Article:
The U.S. State Department Gets in the Education Game
The U.S. State Department is jumping into the ed-tech world with an online game meant to help teach “American English” to kids between the ages of 12-16 in more than 30 countries. Meant to provide players with a view of American life and culture different from the typical portrayal in movies, Trace Effects officially launches today. It’s part of a bigger effort from the Bureau of Education and Cultural Affairs (ECA) to revamp its website and materials to today’s technology, as well as offer an interactive tool to engage English learners abroad.
Trace Effects tells the story of Trace, an androgynous male character who returns from the future to visit the United States charged with changing the world for the better. If he’s unsuccessful, he won’t be able to return to his own time. Throughout the course of the game, Trace travels the U.S. to sites like New Orleans and the Grand Canyon, learning about the unique cultures, interacting with local people and completing missions. The missions are related to key themes woven throughout the game that include entrepreneurship, community activism, empowering women, science and innovation, environmental conservation, and conflict resolution. Students can choose different ways to solve missions and help Trace get back home.
The game took five years to develop, in part because the State Department wanted to be sure the game wouldn’t offend anyone. Even the name Trace is fairly free of culture, creed, class or language. ECA’s English program used to focus on teacher training, but in the past 10 years, it has begun transitioning to student focused work with an eye on younger, more marginalized students.
The Bureau now offers English Access Micro-scholarships, which provide funds to local partners teaching English for things like computers, which can now use Trace Effects. The game is Internet-based, but if connectivity is bad, the State Department has also handed out the game on disc.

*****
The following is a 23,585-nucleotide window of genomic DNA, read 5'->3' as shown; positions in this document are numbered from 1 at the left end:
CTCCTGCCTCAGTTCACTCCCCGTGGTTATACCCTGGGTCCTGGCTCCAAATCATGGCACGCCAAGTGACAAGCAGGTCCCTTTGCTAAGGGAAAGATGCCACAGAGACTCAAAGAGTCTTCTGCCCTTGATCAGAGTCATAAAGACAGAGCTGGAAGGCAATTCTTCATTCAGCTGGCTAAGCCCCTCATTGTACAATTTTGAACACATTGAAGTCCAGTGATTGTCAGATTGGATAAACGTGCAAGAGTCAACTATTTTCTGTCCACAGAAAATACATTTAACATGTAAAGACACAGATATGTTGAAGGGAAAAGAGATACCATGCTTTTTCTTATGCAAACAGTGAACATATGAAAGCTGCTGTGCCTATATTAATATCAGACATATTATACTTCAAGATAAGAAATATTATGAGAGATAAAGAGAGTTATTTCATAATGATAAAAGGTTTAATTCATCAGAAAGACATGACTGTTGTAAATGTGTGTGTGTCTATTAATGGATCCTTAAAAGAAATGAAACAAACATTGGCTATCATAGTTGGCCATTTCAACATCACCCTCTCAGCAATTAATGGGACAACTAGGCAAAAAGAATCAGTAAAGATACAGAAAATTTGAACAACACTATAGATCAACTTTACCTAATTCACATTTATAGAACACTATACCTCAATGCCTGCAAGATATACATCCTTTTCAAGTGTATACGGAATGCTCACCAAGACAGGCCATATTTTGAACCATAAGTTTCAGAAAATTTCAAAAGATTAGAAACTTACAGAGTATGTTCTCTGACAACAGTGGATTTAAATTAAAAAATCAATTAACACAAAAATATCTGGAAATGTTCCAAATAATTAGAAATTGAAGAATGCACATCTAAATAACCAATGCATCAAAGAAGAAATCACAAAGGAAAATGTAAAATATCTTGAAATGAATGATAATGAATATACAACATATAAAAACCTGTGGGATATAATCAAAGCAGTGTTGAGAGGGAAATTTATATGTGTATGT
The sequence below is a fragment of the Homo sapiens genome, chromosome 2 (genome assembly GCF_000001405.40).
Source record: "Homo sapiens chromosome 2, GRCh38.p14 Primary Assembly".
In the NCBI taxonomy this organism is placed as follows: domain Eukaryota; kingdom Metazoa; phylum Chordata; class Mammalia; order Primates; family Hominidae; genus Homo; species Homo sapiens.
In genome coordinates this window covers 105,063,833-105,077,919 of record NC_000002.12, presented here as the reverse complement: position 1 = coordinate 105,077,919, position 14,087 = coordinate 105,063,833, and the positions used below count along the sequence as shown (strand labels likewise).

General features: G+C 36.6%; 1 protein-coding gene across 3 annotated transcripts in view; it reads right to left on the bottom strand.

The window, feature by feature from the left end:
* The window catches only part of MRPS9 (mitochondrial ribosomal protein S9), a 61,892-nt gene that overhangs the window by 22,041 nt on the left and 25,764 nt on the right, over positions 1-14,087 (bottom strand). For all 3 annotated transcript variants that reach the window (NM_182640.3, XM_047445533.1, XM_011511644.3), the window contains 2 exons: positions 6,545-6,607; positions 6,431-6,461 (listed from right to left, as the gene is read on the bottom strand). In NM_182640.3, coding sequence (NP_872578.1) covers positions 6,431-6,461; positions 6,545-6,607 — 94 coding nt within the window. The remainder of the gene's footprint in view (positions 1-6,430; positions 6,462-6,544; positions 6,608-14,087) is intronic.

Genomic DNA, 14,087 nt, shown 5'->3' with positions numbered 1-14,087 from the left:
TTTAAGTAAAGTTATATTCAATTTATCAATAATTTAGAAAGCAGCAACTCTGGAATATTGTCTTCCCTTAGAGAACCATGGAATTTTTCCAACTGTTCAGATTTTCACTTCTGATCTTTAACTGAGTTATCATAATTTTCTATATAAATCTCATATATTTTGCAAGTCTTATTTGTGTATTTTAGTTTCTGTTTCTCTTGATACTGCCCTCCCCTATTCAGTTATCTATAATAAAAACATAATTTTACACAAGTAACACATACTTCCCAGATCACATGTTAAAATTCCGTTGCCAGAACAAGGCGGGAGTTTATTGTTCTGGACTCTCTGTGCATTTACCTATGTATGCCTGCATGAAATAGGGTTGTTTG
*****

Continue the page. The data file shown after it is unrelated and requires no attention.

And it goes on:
“The Department of State does not teach English because we want to be the world’s best English teachers. We do it because we want to build bridges of understanding and the ability to communicate,” said Marti Estell, Director of English Language Programs. She sees the American English program as an essential part of furthering U.S. foreign policy goals. “For all the long-term foreign policy goals you have to have the ability to dialogue, you have to have enough of a relationship where you are speaking together,” she said. “And one way to do that is to work in areas that are non-confrontational, areas where we have complimentary goals.”
Trace Effects has already been beta-tested with learners in several countries, and a sampling of educators from Karachi said they found the story and activities engaging and wanted to play again. They also said they found opportunities to introduce new grammar concepts and more opportunities for conversation sparked by the places Trace visits and the people he meets on his journey.
The State Department has also set up a Ning, an online discussion group that flies under censorship radars in most countries, in order to facilitate dialogue between educators using the game in different countries.
“We’re being seen as promoting their dialogue without really participating, just creating the space. And that is huge,” said Estell. Now, they hope, educators can share best practices for using the game as a teaching tool and build a community of American English teachers and learners.